The appeal must be dismissed for failure to join a necessary party.  A party whose rights may be adversely affected by a determination of an appeal is a necessary party and must be joined as such (Appeal of Murray, 48 Ed Dept Rep 517, Decision No. 15,934; Appeal of Miller, 48 id. 465, Decision No. 15,917; Appeal of Williams, 48 id. 343, Decision No. 15,879).  Joinder requires that a party be clearly named as a respondent in the caption and served with a copy of the notice of petition and petition to inform the party that he or she should respond to the petition and enter a defense (Appeal of Murray, 48 Ed Dept Rep 517, Decision No. 15,934; Appeal of Miller, 48 id. 465, Decision No. 15,917; Appeal of Williams, 48 id. 343, Decision No. 15,879).  Here, Tech Valley is a necessary party and, thus, should have been named as a respondent and served with a copy of the petition. 

Petitioners specifically seek an order that C.G. be permitted to “transfer immediately” to Tech Valley.  Clearly, were petitioners to obtain the relief sought, Tech Valley would be affected, as it would have to enroll C.G. and address his program needs at this juncture.  In addition, petitioners claim that Tech Valley will accept C.G. should they prevail herein.  However, other than this bald assertion, petitioners offer no proof that Tech Valley would be able or willing to do so.  In contrast, respondent submits an affidavit from a school counselor at Tech Valley which indicates, among other things, that Tech Valley has a “fixed, mandatory application process that its component school districts must comply with in order to consider . . . students for admission.”  Accordingly, I cannot conclude from the record whether Tech Valley would, in fact, be able or willing to accommodate C.G. should petitioners prevail herein.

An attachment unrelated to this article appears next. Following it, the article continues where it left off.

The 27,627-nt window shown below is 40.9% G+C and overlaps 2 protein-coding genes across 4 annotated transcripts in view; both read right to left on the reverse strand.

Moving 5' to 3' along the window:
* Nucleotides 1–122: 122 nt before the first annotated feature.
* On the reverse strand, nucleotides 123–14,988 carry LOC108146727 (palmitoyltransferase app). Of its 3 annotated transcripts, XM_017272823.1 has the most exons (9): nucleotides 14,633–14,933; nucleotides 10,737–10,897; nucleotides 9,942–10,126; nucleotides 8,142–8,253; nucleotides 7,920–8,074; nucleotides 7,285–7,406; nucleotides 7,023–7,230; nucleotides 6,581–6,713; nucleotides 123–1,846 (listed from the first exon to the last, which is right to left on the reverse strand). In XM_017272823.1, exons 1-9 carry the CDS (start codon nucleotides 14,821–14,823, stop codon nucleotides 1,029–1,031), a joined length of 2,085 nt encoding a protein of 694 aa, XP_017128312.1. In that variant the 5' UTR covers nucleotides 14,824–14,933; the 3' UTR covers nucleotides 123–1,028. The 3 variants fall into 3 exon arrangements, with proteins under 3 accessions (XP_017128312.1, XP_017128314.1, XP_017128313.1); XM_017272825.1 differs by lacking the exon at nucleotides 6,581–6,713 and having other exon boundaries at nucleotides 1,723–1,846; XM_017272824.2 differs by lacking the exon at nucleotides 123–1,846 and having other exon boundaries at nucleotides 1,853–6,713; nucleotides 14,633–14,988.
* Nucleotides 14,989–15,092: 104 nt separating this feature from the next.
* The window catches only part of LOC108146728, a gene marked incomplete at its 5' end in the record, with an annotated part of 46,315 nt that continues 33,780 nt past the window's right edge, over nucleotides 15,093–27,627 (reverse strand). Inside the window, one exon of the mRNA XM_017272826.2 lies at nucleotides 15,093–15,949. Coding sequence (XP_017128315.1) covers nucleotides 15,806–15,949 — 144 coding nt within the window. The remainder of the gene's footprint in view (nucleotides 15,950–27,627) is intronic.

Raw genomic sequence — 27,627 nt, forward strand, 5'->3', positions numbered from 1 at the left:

Moreover, the parties raise issues regarding the scope of Tech Valley’s authority in relation to that of school districts such as respondent in determining admission policies and procedures.  Therefore, in addition to the potentially adverse effect of a decision in favor of petitioners, a decision in favor of respondent could, likewise, adversely affect Tech Valley. Accordingly, Tech Valley is a necessary party to this appeal and petitioners’ failure to join it as a respondent requires dismissal.

In light of this decision, I need not address the parties’ remaining contentions.  



[1] Tech Valley was created by Chapter 757 of the Laws of 2005, as amended by Chapter 109 of the Laws of 2006.  Although petitioners reference the program as Tech Valley High School, it, in fact, is the “Tech Valley regional technology institute.”  Tech Valley is an educational program that is jointly operated by the Board of Cooperative Educational Services (“BOCES”) for Albany, Schoharie, Schenectady and Saratoga counties and the BOCES for Rensselaer, Columbia and Greene counties.